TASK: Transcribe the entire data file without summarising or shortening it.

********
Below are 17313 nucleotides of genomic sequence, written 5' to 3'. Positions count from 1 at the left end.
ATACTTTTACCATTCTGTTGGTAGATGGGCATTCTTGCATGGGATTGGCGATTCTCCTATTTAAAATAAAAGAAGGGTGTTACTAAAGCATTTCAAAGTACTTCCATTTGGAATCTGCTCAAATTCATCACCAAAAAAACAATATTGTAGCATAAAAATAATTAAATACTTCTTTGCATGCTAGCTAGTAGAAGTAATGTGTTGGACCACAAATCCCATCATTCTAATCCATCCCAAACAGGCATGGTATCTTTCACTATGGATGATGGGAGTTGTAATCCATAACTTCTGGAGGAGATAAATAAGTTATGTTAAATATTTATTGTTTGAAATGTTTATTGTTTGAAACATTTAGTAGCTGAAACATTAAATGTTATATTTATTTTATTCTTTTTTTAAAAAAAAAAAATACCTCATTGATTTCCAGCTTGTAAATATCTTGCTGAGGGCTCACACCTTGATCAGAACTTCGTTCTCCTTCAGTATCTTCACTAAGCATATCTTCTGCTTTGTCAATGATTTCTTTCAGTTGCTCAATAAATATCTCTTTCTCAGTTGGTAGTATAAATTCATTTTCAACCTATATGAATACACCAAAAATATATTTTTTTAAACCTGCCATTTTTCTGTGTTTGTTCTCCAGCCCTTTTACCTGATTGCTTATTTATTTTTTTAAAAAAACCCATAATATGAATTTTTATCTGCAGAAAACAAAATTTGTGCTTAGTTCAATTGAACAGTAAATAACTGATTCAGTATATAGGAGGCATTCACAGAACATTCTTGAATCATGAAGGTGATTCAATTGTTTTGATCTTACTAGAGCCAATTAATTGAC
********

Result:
Below are 17313 nucleotides of genomic sequence, written 5' to 3'. Positions count from 1 at the left end.
ATACTTTTACCATTCTGTTGGTAGATGGGCATTCTTGCATGGGATTGGCGATTCTCCTATTTAAAATAAAAGAAGGGTGTTACTAAAGCATTTCAAAGTACTTCCATTTGGAATCTGCTCAAATTCATCACCAAAAAAACAATATTGTAGCATAAAAATAATTAAATACTTCTTTGCATGCTAGCTAGTAGAAGTAATGTGTTGGACCACAAATCCCATCATTCTAATCCATCCCAAACAGGCATGGTATCTTTCACTATGGATGATGGGAGTTGTAATCCATAACTTCTGGAGGAGATAAATAAGTTATGTTAAATATTTATTGTTTGAAATGTTTATTGTTTGAAACATTTAGTAGCTGAAACATTAAATGTTATATTTATTTTATTCTTTTTTTAAAAAAAAAAAATACCTCATTGATTTCCAGCTTGTAAATATCTTGCTGAGGGCTCACACCTTGATCAGAACTTCGTTCTCCTTCAGTATCTTCACTAAGCATATCTTCTGCTTTGTCAATGATTTCTTTCAGTTGCTCAATAAATATCTCTTTCTCAGTTGGTAGTATAAATTCATTTTCAACCTATATGAATACACCAAAAATATATTTTTTTAAACCTGCCATTTTTCTGTGTTTGTTCTCCAGCCCTTTTACCTGATTGCTTATTTATTTTTTTAAAAAAACCCATAATATGAATTTTTATCTGCAGAAAACAAAATTTGTGCTTAGTTCAATTGAACAGTAAATAACTGATTCAGTATATAGGAGGCATTCACAGAACATTCTTGAATCATGAAGGTGATTCAATTGTTTTGATCTTACTAGAGCCAATTAATTGAC